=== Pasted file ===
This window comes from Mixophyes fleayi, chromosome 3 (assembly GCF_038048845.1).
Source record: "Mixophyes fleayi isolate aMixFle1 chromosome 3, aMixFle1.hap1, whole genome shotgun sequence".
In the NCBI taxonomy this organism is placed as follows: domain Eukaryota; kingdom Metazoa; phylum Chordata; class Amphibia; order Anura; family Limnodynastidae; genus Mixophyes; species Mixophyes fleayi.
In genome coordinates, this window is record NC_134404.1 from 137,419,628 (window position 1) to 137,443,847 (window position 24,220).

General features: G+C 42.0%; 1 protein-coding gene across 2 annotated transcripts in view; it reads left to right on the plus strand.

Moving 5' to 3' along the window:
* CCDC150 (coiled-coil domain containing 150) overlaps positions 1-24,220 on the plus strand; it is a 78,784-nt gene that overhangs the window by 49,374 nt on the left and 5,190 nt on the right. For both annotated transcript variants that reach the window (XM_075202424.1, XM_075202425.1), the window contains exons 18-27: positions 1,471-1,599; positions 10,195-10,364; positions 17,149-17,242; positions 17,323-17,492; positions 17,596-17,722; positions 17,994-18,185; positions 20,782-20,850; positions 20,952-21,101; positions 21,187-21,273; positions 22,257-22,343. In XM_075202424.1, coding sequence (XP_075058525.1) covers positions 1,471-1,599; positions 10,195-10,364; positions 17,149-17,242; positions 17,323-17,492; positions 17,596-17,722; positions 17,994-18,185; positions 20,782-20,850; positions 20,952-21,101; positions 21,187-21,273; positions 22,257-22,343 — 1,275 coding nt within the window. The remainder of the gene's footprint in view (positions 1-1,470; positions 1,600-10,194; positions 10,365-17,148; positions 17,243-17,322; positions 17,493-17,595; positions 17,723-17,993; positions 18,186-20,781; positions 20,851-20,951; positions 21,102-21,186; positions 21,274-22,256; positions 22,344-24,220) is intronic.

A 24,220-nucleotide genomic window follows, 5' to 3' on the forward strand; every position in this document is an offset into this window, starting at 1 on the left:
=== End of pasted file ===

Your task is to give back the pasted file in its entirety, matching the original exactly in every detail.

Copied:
This window comes from Mixophyes fleayi, chromosome 3 (assembly GCF_038048845.1).
Source record: "Mixophyes fleayi isolate aMixFle1 chromosome 3, aMixFle1.hap1, whole genome shotgun sequence".
In the NCBI taxonomy this organism is placed as follows: domain Eukaryota; kingdom Metazoa; phylum Chordata; class Amphibia; order Anura; family Limnodynastidae; genus Mixophyes; species Mixophyes fleayi.
In genome coordinates, this window is record NC_134404.1 from 137,419,628 (window position 1) to 137,443,847 (window position 24,220).

General features: G+C 42.0%; 1 protein-coding gene across 2 annotated transcripts in view; it reads left to right on the plus strand.

Moving 5' to 3' along the window:
* CCDC150 (coiled-coil domain containing 150) overlaps positions 1-24,220 on the plus strand; it is a 78,784-nt gene that overhangs the window by 49,374 nt on the left and 5,190 nt on the right. For both annotated transcript variants that reach the window (XM_075202424.1, XM_075202425.1), the window contains exons 18-27: positions 1,471-1,599; positions 10,195-10,364; positions 17,149-17,242; positions 17,323-17,492; positions 17,596-17,722; positions 17,994-18,185; positions 20,782-20,850; positions 20,952-21,101; positions 21,187-21,273; positions 22,257-22,343. In XM_075202424.1, coding sequence (XP_075058525.1) covers positions 1,471-1,599; positions 10,195-10,364; positions 17,149-17,242; positions 17,323-17,492; positions 17,596-17,722; positions 17,994-18,185; positions 20,782-20,850; positions 20,952-21,101; positions 21,187-21,273; positions 22,257-22,343 — 1,275 coding nt within the window. The remainder of the gene's footprint in view (positions 1-1,470; positions 1,600-10,194; positions 10,365-17,148; positions 17,243-17,322; positions 17,493-17,595; positions 17,723-17,993; positions 18,186-20,781; positions 20,851-20,951; positions 21,102-21,186; positions 21,274-22,256; positions 22,344-24,220) is intronic.

A 24,220-nucleotide genomic window follows, 5' to 3' on the forward strand; every position in this document is an offset into this window, starting at 1 on the left: